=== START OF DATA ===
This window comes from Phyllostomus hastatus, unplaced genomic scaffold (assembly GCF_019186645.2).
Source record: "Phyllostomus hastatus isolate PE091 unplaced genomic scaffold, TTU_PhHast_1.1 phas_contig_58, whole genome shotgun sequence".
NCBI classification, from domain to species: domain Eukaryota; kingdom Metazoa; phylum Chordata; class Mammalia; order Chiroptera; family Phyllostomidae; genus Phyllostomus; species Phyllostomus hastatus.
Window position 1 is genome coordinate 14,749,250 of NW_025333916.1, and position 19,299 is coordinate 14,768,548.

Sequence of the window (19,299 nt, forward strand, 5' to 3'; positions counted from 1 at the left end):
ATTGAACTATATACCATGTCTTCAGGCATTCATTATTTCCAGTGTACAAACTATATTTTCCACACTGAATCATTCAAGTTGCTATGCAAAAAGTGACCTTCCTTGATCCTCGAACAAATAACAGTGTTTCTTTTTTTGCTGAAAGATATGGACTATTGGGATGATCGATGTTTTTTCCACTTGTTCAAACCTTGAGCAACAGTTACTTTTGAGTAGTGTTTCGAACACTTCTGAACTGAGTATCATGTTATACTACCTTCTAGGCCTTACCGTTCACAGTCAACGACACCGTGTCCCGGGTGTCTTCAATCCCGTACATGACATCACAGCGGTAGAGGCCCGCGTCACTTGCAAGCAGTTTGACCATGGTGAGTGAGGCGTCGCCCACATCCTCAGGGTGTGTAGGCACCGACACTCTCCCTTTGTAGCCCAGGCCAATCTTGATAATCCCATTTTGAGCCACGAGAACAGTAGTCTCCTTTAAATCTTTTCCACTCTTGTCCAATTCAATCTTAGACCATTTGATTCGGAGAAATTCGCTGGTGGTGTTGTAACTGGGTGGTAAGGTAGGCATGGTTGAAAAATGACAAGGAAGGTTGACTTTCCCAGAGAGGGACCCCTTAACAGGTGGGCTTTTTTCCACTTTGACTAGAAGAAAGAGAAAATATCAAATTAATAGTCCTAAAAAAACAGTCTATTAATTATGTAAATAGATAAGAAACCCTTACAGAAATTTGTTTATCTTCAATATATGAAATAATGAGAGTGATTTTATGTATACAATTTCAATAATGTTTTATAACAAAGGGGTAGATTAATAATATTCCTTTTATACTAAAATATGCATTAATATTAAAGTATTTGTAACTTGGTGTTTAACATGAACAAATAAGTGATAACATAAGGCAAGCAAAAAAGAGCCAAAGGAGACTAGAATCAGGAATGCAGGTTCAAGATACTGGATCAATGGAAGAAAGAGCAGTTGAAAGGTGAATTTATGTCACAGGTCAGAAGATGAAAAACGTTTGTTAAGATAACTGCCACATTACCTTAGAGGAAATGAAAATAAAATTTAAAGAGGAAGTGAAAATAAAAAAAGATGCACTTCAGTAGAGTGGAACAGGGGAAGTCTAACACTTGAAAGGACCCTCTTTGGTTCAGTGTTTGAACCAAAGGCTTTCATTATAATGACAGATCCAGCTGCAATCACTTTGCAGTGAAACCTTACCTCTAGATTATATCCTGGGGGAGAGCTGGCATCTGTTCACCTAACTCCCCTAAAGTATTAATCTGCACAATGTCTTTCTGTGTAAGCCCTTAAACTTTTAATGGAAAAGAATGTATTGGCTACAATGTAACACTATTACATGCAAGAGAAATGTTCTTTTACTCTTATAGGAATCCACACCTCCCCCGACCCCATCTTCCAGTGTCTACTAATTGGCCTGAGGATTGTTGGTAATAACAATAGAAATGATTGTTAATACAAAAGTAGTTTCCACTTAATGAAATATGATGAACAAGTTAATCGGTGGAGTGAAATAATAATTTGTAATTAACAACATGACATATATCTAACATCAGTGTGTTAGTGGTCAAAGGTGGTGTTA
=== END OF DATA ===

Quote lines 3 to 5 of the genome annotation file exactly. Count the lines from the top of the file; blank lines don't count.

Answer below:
NCBI classification, from domain to species: domain Eukaryota; kingdom Metazoa; phylum Chordata; class Mammalia; order Chiroptera; family Phyllostomidae; genus Phyllostomus; species Phyllostomus hastatus.
Window position 1 is genome coordinate 14,749,250 of NW_025333916.1, and position 19,299 is coordinate 14,768,548.

Sequence of the window (19,299 nt, forward strand, 5' to 3'; positions counted from 1 at the left end):